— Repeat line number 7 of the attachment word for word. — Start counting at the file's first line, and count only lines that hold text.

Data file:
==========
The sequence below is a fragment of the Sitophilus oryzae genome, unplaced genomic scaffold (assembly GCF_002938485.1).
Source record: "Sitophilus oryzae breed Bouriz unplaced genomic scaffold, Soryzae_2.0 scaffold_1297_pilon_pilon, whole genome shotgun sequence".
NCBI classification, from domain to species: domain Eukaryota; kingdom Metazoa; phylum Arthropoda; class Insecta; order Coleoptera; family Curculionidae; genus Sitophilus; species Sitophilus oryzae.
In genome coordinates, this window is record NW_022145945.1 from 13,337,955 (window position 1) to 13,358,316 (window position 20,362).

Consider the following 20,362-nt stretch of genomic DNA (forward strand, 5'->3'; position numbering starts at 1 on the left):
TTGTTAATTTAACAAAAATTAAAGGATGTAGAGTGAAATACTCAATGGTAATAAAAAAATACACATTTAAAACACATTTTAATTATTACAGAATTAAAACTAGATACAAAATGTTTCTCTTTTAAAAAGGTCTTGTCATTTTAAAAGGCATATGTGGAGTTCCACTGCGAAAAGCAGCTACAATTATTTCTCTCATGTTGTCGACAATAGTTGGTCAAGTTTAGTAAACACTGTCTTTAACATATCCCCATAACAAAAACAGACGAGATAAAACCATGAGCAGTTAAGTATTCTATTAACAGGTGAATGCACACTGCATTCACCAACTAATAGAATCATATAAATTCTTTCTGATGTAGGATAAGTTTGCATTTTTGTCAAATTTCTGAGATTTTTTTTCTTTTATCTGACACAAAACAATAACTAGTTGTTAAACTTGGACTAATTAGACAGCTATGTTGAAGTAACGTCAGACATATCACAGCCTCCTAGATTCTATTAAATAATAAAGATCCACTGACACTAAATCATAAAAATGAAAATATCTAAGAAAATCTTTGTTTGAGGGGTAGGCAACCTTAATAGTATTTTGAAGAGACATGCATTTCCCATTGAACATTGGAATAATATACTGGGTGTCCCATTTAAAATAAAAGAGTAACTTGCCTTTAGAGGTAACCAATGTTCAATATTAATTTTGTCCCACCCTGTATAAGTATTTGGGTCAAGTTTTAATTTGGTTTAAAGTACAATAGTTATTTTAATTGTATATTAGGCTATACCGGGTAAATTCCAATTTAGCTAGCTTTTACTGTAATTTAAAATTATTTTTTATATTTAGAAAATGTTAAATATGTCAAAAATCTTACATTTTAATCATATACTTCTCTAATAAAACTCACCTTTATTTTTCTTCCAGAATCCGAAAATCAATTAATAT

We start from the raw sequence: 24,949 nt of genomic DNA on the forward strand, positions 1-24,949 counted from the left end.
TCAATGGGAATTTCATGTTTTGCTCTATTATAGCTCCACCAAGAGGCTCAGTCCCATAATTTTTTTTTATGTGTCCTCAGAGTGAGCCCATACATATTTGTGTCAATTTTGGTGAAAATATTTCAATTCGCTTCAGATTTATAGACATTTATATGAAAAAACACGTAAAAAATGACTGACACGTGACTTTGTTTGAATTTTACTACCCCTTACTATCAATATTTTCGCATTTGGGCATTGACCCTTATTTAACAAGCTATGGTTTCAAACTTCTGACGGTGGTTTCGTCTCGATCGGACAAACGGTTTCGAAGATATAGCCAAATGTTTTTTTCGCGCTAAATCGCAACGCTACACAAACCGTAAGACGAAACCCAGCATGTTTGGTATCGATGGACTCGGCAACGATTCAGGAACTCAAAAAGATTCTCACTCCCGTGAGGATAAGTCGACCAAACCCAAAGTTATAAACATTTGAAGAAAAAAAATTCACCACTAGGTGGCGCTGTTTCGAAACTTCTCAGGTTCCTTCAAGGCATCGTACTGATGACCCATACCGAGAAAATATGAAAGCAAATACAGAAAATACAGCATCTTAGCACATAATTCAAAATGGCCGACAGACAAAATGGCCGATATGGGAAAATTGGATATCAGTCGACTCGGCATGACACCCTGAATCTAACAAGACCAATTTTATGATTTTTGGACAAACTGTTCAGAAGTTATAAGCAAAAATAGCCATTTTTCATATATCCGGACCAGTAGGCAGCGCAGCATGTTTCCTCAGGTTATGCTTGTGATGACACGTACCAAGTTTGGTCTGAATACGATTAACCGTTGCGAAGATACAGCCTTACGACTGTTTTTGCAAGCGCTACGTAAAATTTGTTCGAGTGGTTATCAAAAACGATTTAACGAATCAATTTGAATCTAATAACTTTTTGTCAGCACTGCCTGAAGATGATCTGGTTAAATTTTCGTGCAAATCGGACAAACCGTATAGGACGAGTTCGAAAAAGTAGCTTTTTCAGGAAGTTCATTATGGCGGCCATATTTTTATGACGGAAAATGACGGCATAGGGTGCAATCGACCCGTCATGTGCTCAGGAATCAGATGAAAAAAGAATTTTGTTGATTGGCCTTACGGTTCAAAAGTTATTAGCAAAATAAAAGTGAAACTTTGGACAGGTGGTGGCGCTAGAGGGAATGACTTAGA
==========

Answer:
We start from the raw sequence: 24,949 nt of genomic DNA on the forward strand, positions 1-24,949 counted from the left end.